M. Radziunas, R. Herrero, M. Botey, K. Staliunas, ''Simulations and analysis of beam quality improvement in spatially modulated broad area edgeemitting devices'', in SPIE Proceedings Series, (9134), art. no. 91340Q, 2014. WIASPreprint, (1946).
 M. Murad, M. Sorel, J.H. Marsh, A.C. Coleman, T. Ackemann, G.L. Oppo, M. Strain, M. Radziunas, M. Botey, R. Herrero, K. Staliunas, ''Control and enhancement of beam quality of broadarea semiconductor devices and arrays by multimode interference couplers and twodimensional gain modulation'', High Power Diode Lasers and Systems Conference (HPD), Coventry, UK, October 1617, pp. 89, 2013. DOI: 10.1109/HPD.2013.6706592
 M. Radziunas, M. Botey, R. Herrero, K. Staliunas, ''Intrinsic beam shaping mechanism in spatially modulated broad area semiconductor amplifiers'', Appl. Phys. Lett. 103(13), 132101, 2013. WIASPreprint (1790).
 M. Radziunas, K. Staliunas, ''Spatial"rocking" for improving the spatial quality of the beam of broad area semiconductor lasers'', in SPIE Proceedings Series, (8432), art. no. 84320Q, 2012. WIASPreprint, (1703).
 M. Radziunas, K. Staliunas, ''Spatial rocking in broad area semiconductor lasers'', Europhysics Letters 95, 14002 (6pp), 2011. WIASPreprint, (1598).
 V.Z. Tronciu, M. Lichtner, M. Radziunas, U. Bandelow, H. Wenzel, ''Improving the stability of distributedfeedback tapered masteroscillator poweramplifiers'', Optical and Quantum Electronics 41(7), pp. 531537, 2009. WIASPreprint, (1444).
 V.Z. Tronciu, M. Lichtner, M. Radziunas, U. Bandelow, H. Wenzel, "Improving the stability of distributedfeedback tapered masteroscillator poweramplifiers", Proc. of the 9th Int. Conf. on Numerical Simulation of Optoelectronic Devices NUSOD 09 , J. Piprek, YongTak Lee, eds., pp. 5556, 2009. pdf file.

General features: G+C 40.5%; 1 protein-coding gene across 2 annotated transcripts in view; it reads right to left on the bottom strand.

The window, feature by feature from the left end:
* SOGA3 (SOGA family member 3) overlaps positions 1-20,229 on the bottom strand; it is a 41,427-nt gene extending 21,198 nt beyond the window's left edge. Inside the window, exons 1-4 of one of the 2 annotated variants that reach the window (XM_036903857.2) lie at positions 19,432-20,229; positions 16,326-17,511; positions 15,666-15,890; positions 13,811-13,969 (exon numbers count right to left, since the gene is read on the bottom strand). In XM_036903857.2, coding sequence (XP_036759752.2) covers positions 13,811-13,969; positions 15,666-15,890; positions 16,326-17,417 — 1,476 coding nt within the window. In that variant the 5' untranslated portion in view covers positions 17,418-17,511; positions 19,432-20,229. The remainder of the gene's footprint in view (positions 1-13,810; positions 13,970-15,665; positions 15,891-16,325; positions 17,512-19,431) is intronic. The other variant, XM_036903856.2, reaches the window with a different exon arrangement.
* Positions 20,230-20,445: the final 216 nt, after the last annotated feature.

Theory versus experiments
 V. Tronciu, S. Schwertfeger, M. Radziunas, A. Klehr, U. Bandelow, H. Wenzel, ''Amplifications of picosecond laser pulses in tapered semiconductor amplifiers: Numerical simulations versus experiments'', Opt. Communications 285, pp. 28972904, 2012. WIASPreprint (1657), 2011.
 A. Jechow, D. Skoczowsky, M. Lichtner, M. Radziunas, R. Menzel, "Highbrightness emission from stripearray broad area diode lasers operated in offaxis external cavities", in SPIE Proceedings Series, (7583), art. no. 758312, 2010.
 A. Jechow, M. Lichtner, R. Menzel, M. Radziunas, D. Skoczowsky, A. Vladimirov, ''Stripearray diodelaser in an offaxis external cavity: Theory and experiment'', Optics Express 17(22), pp. 1959919604, 2009. WIASPreprint, (1442).
 M. Spreemann, M. Lichtner, M. Radziunas, U. Bandelow, H. Wenzel, ''Measurement and Simulation of DistributedFeedback Tapered MasterOscillators PowerAmplifiers'', IEEE J. of Quantum Electronics 45(6), pp. 609616, 2009.
 M. Radziunas, V.Z. Tronciu, U. Bandelow, M. Lichtner, M. Spreemann, H. Wenzel, ''Mode transitions in distributedfeedback tapered masteroscillator poweramplifier'', Optical and Quantum Electronics 40(1415), pp. 11031109, 2008. WIASPreprint, (1366).
 M. Lichtner, M. Radziunas, U. Bandelow, M. Spreemann, H. Wenzel, ''Dynamic simulation of high brightness semiconductor lasers'', 8th Int. Conf. on Numerical Simulation of Optoelectronic Devices NUSOD 08 , J. Piprek, E. Larkins, eds., Nottingham, UK, September 15, 2008. pdf file.
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Dr. Mindaugas Radziunas,
WeierstrassInstitute for Applied
Analysis and Stochastics
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Tel.: (030) 20372441